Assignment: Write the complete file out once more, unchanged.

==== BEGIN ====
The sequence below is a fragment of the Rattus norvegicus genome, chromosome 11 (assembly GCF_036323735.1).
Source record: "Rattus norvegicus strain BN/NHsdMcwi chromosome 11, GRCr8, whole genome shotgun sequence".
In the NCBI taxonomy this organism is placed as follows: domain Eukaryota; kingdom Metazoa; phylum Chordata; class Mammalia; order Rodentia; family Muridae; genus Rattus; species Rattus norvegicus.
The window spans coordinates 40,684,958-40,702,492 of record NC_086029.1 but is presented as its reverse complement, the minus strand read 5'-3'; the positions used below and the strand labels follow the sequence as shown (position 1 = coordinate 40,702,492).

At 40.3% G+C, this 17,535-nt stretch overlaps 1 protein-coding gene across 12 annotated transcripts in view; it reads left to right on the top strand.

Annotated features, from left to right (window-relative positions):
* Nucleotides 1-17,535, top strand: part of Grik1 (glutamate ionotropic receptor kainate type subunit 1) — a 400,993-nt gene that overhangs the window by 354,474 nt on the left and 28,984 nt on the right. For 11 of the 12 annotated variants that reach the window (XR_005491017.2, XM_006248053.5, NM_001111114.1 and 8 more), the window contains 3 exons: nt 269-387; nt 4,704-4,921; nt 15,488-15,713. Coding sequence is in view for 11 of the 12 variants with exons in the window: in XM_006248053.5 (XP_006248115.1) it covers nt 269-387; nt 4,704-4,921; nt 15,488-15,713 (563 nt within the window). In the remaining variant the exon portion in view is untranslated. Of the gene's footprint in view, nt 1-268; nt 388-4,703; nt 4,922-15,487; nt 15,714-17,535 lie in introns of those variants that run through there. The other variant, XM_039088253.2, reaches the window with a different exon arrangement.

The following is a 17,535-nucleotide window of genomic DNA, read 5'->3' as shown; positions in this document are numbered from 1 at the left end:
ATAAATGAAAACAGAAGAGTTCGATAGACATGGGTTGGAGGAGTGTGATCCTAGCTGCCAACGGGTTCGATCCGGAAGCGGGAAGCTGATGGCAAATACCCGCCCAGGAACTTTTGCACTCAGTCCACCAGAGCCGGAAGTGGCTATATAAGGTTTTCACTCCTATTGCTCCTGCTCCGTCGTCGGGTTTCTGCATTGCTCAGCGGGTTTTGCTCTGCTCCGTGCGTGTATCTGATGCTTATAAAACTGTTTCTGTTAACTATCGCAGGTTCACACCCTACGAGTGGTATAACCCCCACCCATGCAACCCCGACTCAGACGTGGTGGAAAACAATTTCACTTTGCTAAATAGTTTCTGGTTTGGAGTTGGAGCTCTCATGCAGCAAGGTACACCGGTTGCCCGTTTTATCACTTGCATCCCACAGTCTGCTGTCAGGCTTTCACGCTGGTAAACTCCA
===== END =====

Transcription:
The sequence below is a fragment of the Rattus norvegicus genome, chromosome 11 (assembly GCF_036323735.1).
Source record: "Rattus norvegicus strain BN/NHsdMcwi chromosome 11, GRCr8, whole genome shotgun sequence".
In the NCBI taxonomy this organism is placed as follows: domain Eukaryota; kingdom Metazoa; phylum Chordata; class Mammalia; order Rodentia; family Muridae; genus Rattus; species Rattus norvegicus.
The window spans coordinates 40,684,958-40,702,492 of record NC_086029.1 but is presented as its reverse complement, the minus strand read 5'-3'; the positions used below and the strand labels follow the sequence as shown (position 1 = coordinate 40,702,492).

At 40.3% G+C, this 17,535-nt stretch overlaps 1 protein-coding gene across 12 annotated transcripts in view; it reads left to right on the top strand.

Annotated features, from left to right (window-relative positions):
* Nucleotides 1-17,535, top strand: part of Grik1 (glutamate ionotropic receptor kainate type subunit 1) — a 400,993-nt gene that overhangs the window by 354,474 nt on the left and 28,984 nt on the right. For 11 of the 12 annotated variants that reach the window (XR_005491017.2, XM_006248053.5, NM_001111114.1 and 8 more), the window contains 3 exons: nt 269-387; nt 4,704-4,921; nt 15,488-15,713. Coding sequence is in view for 11 of the 12 variants with exons in the window: in XM_006248053.5 (XP_006248115.1) it covers nt 269-387; nt 4,704-4,921; nt 15,488-15,713 (563 nt within the window). In the remaining variant the exon portion in view is untranslated. Of the gene's footprint in view, nt 1-268; nt 388-4,703; nt 4,922-15,487; nt 15,714-17,535 lie in introns of those variants that run through there. The other variant, XM_039088253.2, reaches the window with a different exon arrangement.

The following is a 17,535-nucleotide window of genomic DNA, read 5'->3' as shown; positions in this document are numbered from 1 at the left end:
ATAAATGAAAACAGAAGAGTTCGATAGACATGGGTTGGAGGAGTGTGATCCTAGCTGCCAACGGGTTCGATCCGGAAGCGGGAAGCTGATGGCAAATACCCGCCCAGGAACTTTTGCACTCAGTCCACCAGAGCCGGAAGTGGCTATATAAGGTTTTCACTCCTATTGCTCCTGCTCCGTCGTCGGGTTTCTGCATTGCTCAGCGGGTTTTGCTCTGCTCCGTGCGTGTATCTGATGCTTATAAAACTGTTTCTGTTAACTATCGCAGGTTCACACCCTACGAGTGGTATAACCCCCACCCATGCAACCCCGACTCAGACGTGGTGGAAAACAATTTCACTTTGCTAAATAGTTTCTGGTTTGGAGTTGGAGCTCTCATGCAGCAAGGTACACCGGTTGCCCGTTTTATCACTTGCATCCCACAGTCTGCTGTCAGGCTTTCACGCTGGTAAACTCCA